The Problem with the Moon

The poems start to sound the same,
all of them, the whining
and the mystical ones alike.
So you sit back on your bed
and stare at the same moon
in the same window,
wondering why it doesn’t have
somewhere better to be.
It’s trapped in that boring career
across the sky and poems.
You insult the moon to its face,
its big, fat, snail’s pace face,
but it doesn’t care.
It’s famous, you see.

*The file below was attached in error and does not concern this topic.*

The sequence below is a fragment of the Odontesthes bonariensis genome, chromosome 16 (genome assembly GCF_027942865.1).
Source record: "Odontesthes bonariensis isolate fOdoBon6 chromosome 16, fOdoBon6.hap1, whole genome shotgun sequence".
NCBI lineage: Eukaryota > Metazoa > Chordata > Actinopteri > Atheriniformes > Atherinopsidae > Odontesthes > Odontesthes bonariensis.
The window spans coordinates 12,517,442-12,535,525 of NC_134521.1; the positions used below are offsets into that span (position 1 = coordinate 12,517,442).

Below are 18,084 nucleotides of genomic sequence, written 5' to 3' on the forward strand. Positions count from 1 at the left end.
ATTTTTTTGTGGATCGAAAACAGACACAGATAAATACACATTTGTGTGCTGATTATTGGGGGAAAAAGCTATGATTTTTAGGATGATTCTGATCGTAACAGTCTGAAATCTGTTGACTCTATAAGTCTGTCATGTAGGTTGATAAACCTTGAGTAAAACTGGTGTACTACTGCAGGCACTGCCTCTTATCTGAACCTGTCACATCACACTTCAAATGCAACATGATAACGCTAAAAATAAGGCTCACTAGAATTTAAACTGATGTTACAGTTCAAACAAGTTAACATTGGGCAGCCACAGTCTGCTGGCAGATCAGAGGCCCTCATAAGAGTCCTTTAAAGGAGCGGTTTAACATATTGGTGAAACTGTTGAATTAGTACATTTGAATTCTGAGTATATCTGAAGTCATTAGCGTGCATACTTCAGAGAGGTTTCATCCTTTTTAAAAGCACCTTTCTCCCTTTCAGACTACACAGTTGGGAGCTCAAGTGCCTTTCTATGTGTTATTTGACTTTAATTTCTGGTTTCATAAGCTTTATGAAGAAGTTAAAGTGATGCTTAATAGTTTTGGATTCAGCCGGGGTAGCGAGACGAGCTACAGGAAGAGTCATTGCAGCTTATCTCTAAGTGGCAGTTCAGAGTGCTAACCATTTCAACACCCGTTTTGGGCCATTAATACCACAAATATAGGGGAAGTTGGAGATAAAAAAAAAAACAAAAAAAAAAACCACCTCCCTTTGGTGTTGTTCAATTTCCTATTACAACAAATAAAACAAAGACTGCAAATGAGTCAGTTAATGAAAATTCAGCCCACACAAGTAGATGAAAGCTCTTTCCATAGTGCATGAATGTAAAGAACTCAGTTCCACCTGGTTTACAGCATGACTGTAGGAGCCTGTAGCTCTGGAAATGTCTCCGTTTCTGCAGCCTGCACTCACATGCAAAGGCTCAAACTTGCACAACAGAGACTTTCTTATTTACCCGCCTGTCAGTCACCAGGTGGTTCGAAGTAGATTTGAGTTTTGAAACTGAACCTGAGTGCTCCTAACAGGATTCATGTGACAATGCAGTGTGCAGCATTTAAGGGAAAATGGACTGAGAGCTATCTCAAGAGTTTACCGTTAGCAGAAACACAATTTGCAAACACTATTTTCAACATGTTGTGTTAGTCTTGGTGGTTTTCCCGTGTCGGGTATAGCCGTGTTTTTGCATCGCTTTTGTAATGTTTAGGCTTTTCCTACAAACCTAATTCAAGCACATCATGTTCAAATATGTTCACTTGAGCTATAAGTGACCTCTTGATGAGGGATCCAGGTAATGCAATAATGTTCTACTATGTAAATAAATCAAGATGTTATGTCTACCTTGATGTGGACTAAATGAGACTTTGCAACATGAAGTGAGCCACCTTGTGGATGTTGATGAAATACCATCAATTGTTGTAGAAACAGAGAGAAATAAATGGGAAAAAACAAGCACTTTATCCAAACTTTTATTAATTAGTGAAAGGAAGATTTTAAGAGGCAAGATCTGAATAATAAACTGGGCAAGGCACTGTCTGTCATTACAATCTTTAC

And famous usually means
full of sameness. And hey,
anyway, did you ever notice
how it shrivels up until it’s just thumbing
its sharp nose at everyone,
and especially the poets
trapped in its dharma?

The Light Bulb of Cumae

You say to write a poem
you need to feel inspired.
I have this light bulb
in the center of a ceiling,
the center of a room,
that is similarly unreliable.
I flip the switch at night,
but it only comes on
if it is inspired.
Yet I don’t replace
the broken light bulb,
out of a deep respect
for its past poetry
of half-assed
light.